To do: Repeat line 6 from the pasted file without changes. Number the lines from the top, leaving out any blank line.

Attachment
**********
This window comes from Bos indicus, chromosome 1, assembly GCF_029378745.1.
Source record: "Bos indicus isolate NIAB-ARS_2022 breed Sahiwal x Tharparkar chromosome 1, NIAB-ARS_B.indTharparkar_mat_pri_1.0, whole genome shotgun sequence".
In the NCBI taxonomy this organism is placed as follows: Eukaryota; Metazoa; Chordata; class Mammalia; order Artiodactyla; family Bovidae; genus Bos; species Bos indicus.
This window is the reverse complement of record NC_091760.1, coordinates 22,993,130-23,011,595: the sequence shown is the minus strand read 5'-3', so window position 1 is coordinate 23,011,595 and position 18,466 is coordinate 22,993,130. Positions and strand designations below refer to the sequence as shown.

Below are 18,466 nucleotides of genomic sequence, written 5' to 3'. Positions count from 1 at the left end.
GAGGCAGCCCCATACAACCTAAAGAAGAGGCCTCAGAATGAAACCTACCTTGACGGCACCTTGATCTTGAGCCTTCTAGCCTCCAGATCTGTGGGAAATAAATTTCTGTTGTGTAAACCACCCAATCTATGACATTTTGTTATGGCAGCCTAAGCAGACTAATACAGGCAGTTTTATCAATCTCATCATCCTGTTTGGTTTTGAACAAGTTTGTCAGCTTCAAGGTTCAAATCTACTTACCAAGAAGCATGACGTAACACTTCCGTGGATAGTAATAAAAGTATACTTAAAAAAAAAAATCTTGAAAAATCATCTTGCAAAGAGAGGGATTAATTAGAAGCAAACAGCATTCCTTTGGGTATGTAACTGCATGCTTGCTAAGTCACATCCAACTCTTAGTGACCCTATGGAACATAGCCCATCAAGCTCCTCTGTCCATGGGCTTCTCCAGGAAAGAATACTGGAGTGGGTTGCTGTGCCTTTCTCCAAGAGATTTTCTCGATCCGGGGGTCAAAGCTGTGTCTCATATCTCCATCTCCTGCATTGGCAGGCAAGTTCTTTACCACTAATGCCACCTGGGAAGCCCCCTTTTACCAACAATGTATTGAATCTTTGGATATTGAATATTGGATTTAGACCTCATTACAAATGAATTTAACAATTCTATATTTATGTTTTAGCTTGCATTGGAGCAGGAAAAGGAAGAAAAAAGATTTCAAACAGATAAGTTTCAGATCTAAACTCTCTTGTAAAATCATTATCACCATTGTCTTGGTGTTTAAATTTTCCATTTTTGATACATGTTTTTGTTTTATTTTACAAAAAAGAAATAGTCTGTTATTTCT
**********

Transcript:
GAGGCAGCCCCATACAACCTAAAGAAGAGGCCTCAGAATGAAACCTACCTTGACGGCACCTTGATCTTGAGCCTTCTAGCCTCCAGATCTGTGGGAAATAAATTTCTGTTGTGTAAACCACCCAATCTATGACATTTTGTTATGGCAGCCTAAGCAGACTAATACAGGCAGTTTTATCAATCTCATCATCCTGTTTGGTTTTGAACAAGTTTGTCAGCTTCAAGGTTCAAATCTACTTACCAAGAAGCATGACGTAACACTTCCGTGGATAGTAATAAAAGTATACTTAAAAAAAAAAATCTTGAAAAATCATCTTGCAAAGAGAGGGATTAATTAGAAGCAAACAGCATTCCTTTGGGTATGTAACTGCATGCTTGCTAAGTCACATCCAACTCTTAGTGACCCTATGGAACATAGCCCATCAAGCTCCTCTGTCCATGGGCTTCTCCAGGAAAGAATACTGGAGTGGGTTGCTGTGCCTTTCTCCAAGAGATTTTCTCGATCCGGGGGTCAAAGCTGTGTCTCATATCTCCATCTCCTGCATTGGCAGGCAAGTTCTTTACCACTAATGCCACCTGGGAAGCCCCCTTTTACCAACAATGTATTGAATCTTTGGATATTGAATATTGGATTTAGACCTCATTACAAATGAATTTAACAATTCTATATTTATGTTTTAGCTTGCATTGGAGCAGGAAAAGGAAGAAAAAAGATTTCAAACAGATAAGTTTCAGATCTAAACTCTCTTGTAAAATCATTATCACCATTGTCTTGGTGTTTAAATTTTCCATTTTTGATACATGTTTTTGTTTTATTTTACAAAAAAGAAATAGTCTGTTATTTCT